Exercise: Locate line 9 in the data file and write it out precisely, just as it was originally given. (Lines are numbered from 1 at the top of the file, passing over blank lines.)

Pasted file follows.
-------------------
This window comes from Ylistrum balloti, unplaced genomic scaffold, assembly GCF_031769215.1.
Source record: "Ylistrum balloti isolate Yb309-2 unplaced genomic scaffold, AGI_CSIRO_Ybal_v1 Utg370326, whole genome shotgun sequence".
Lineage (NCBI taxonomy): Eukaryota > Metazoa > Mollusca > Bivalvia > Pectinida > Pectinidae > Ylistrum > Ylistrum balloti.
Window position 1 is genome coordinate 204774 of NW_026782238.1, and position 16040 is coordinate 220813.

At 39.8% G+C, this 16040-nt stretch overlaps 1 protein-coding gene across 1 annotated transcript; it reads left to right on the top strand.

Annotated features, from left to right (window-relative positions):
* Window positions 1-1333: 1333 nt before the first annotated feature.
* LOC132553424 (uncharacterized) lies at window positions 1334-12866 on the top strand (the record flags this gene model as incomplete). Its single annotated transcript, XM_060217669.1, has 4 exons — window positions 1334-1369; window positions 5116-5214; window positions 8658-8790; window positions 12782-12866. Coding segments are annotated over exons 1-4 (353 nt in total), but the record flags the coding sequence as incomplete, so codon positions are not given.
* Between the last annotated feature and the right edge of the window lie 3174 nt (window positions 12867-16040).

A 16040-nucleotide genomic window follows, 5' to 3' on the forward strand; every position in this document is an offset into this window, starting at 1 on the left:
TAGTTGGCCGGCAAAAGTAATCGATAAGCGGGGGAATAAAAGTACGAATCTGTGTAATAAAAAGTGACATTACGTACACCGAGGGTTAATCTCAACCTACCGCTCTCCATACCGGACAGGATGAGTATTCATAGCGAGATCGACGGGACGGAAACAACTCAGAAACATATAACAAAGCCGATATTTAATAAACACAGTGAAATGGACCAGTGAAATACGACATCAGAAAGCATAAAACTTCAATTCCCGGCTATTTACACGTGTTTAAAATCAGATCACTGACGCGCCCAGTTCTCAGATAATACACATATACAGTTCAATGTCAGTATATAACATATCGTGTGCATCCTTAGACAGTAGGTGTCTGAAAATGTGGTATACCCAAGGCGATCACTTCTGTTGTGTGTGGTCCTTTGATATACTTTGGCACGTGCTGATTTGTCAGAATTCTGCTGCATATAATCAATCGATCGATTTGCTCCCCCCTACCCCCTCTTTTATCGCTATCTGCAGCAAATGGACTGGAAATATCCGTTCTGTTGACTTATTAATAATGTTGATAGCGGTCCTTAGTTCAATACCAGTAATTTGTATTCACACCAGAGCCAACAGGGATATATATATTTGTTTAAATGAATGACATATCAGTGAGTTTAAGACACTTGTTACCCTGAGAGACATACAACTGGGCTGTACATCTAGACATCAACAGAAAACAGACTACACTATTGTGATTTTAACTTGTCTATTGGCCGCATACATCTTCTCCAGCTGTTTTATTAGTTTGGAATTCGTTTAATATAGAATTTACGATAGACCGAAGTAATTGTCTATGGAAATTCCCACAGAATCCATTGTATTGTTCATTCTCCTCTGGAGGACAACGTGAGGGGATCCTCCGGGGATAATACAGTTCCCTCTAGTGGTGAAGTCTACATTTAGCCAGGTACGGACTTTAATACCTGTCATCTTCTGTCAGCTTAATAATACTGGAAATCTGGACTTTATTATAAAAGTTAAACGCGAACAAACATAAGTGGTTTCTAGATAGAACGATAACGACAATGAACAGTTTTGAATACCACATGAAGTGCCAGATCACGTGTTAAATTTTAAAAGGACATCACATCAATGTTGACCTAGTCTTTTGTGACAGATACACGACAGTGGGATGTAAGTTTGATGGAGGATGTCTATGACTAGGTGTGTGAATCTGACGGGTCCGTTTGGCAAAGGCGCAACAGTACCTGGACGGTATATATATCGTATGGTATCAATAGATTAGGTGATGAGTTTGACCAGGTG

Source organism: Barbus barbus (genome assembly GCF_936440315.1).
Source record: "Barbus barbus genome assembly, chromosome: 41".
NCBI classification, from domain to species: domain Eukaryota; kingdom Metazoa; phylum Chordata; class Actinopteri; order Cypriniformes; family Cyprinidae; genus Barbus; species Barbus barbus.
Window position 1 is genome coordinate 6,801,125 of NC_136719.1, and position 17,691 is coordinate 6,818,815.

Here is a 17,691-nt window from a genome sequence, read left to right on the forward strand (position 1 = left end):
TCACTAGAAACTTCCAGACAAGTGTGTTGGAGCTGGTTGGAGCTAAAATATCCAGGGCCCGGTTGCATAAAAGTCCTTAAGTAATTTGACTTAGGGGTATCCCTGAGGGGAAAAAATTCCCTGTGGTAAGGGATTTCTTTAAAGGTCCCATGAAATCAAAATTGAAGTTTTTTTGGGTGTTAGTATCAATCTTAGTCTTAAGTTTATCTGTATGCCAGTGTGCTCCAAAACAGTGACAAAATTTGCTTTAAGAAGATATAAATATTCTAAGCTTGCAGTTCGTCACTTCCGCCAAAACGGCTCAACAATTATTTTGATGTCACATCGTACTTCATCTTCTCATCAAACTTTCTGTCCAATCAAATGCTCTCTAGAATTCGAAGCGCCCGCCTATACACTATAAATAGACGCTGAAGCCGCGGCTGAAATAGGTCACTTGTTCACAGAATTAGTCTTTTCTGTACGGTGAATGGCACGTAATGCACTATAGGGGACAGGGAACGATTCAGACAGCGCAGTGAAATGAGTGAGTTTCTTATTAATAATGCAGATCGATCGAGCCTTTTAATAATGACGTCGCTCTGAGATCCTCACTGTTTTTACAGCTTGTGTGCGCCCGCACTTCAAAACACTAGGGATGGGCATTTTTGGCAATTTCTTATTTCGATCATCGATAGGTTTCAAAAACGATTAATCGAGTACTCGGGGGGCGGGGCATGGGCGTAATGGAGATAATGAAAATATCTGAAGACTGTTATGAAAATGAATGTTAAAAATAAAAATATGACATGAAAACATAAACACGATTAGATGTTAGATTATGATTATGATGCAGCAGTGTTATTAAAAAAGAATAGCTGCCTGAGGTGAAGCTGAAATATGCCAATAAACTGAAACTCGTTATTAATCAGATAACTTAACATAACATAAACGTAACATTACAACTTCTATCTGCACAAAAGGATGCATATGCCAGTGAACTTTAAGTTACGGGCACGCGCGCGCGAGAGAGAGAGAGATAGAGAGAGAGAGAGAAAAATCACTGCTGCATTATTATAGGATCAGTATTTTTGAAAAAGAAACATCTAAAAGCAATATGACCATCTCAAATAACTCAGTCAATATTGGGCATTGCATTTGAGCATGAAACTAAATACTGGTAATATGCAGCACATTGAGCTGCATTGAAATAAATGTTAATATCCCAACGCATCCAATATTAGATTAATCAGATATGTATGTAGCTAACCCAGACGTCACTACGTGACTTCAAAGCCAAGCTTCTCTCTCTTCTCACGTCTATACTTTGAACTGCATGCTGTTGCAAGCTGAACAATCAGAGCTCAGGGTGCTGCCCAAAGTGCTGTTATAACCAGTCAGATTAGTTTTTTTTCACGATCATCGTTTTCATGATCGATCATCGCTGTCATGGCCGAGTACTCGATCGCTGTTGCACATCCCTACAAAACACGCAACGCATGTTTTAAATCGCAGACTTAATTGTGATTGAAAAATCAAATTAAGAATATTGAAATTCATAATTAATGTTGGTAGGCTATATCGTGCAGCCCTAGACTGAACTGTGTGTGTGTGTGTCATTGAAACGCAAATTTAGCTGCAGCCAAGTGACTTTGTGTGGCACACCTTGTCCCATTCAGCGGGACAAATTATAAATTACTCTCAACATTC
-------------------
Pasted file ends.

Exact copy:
* Between the last annotated feature and the right edge of the window lie 3174 nt (window positions 12867-16040).